When I first came to Rutgers-Camden for the Fall 2011 semester, I was somewhat dubious about majoring in English, not just because I was uncertain what I would do with my degree once I graduated but also because I wanted the opportunity to participate in the types of undergraduate research opportunities that my counterparts in the sciences and social sciences were engaged in – opportunities that would extend the life of my work past the boundary of a specific class or semester, opportunities like CURCA, our campus-wide undergraduate research fair. I spent that first semester eyeing the numerous calls for creative writing submissions emailed out to the English department dejectedly, feeling like the only way to distinguish myself as an English major was through creative writing, my least viable skill. But just a semester later, I was participating in undergraduate research communities at both the campus and national level.
During the Spring 2012 semester, I took a course in contemporary and classical approaches to style taught by Dr. William FitzGerald, the director of our new Teaching Matters and Assessment Center (TMAC). Though I felt an immediate connection between my own academic interests and the modes of analysis we were learning in the course, I was still unaware that undergraduate research opportunities existed for the sort of research I was doing. When Dr. FitzGerald recommended that I present my work on the rhetoric of human rights debates at CURCA, I was thrilled by the chance to have an actual audience for my research and was thoroughly surprised to find out, after several semesters of wanting to share my work with a research community but not knowing how, that my project was worthwhile enough to win the Dean’s Undergraduate Research Prize.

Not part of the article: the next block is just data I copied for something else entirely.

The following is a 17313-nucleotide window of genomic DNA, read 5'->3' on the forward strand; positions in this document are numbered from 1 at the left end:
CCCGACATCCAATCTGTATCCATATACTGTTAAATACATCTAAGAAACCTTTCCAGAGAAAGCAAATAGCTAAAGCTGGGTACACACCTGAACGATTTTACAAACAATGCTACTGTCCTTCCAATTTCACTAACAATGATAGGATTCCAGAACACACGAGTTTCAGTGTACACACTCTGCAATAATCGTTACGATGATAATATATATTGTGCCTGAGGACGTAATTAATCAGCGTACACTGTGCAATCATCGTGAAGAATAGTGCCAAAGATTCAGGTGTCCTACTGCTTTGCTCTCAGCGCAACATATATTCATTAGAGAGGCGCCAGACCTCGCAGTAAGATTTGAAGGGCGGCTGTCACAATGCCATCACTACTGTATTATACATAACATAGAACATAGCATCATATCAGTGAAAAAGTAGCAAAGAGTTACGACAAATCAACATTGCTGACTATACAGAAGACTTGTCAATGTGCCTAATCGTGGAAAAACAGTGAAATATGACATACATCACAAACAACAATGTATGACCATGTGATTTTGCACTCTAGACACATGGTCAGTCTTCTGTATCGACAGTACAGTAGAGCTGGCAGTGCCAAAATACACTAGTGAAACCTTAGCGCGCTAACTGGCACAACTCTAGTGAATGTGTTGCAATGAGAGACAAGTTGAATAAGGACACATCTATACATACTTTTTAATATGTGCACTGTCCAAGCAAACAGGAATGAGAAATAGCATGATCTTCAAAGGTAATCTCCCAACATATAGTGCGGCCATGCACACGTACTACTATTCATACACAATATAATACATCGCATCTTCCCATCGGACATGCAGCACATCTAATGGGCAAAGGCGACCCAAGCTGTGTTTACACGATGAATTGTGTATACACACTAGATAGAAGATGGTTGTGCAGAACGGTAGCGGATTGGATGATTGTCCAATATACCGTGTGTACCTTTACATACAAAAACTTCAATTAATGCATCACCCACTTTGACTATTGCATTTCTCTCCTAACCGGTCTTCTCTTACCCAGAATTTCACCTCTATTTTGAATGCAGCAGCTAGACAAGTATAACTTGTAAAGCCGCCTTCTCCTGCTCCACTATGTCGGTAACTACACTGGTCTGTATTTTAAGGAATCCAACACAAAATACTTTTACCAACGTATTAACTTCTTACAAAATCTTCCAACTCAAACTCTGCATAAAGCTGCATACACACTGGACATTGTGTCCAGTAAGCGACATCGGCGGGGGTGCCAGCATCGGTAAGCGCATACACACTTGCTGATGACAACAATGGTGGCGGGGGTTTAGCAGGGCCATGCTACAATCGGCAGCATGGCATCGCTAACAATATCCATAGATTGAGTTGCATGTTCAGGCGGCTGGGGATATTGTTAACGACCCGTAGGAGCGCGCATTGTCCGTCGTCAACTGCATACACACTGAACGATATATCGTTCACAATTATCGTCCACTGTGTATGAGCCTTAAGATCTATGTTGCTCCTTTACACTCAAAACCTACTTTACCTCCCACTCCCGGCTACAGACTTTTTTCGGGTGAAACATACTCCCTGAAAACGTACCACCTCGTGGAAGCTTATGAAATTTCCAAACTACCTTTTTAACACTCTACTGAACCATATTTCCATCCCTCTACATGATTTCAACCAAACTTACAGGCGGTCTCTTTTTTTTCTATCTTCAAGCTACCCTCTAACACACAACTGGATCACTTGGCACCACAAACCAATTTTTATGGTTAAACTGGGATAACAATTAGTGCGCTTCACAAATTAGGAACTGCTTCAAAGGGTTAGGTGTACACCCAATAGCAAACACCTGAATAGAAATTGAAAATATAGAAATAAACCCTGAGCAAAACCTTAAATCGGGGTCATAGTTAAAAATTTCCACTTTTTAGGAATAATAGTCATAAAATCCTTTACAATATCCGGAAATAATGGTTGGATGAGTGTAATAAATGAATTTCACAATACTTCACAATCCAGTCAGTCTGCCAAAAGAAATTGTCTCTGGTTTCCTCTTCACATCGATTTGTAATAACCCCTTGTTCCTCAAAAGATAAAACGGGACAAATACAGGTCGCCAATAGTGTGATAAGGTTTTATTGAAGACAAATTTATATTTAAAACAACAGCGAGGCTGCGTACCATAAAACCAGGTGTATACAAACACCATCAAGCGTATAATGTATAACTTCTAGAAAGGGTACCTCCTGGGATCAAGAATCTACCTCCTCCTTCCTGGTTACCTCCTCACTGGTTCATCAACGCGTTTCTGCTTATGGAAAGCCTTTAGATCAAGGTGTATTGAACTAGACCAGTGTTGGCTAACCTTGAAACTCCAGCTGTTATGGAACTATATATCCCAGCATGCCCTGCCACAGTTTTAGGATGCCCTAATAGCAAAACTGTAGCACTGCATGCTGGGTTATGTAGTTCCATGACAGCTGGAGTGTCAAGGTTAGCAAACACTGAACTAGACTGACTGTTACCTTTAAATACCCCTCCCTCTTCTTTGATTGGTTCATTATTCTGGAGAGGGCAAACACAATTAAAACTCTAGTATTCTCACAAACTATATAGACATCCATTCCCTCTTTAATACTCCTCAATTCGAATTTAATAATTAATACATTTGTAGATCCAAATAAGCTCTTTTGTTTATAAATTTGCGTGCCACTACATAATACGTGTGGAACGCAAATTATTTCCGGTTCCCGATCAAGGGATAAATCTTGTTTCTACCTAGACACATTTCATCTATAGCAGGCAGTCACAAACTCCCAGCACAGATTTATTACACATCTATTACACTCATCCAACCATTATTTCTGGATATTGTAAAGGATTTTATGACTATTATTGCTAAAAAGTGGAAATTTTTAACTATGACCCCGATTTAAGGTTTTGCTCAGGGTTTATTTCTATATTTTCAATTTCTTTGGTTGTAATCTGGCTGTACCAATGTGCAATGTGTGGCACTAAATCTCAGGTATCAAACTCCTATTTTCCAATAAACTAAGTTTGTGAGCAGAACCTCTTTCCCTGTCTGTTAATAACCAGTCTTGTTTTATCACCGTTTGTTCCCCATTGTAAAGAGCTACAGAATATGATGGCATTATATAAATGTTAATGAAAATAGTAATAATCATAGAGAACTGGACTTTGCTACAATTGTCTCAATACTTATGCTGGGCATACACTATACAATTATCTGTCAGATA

Both my experience at CURCA and Dr. FitzGerald’s mentorship encouraged me to submit my project for Volume 10 of Young Scholars in Writing (YSW), an undergraduate research journal featuring articles in rhetoric and writing studies. My submission, “The Stylistic Effects of Human Rights Rhetoric: An Analysis of U.S. Secretary of State Hilary Clinton’s 2011 LGBT Human Rights Speech,” was accepted to the journal pending YSW’s extensive, semester-long editing process, during which time I had the opportunity to work with a professor in my field to rework my project.
My experiences participating in undergraduate research both at the local level here at Rutgers-Camden, with opportunities like CURCA, and at the national level, through YSW has been a key factor in my career choice as well as my decision to continue my education in the field of rhetoric. More importantly, participation in the undergraduate research community, through my poster at CURCA and my paper in YSW, not only gave my work an audience but taught me how to engage an audience, a critical skill for any writer/researcher.
Natalie’s paper, “The Stylistic Effects of Human Rights Rhetoric: An Analysis of U.S. Secretary of State Hilary Clinton’s 2011 LGBT Human Rights Speech,” will be published in Volume 10 of Young Scholars in Writing in the spring of 2013. She will also be presenting a poster on undergraduate research in the humanities, titled “Can We Call it Research?: Undergraduate Anxieties in the Humanities,” at this year’s Conference on College Composition and Communication in Las Vegas, NV.
About Natalie Midiri
Hometown: Mount Laurel, NJ
Expected Camden College of Arts and Sciences Graduation Date: May 2013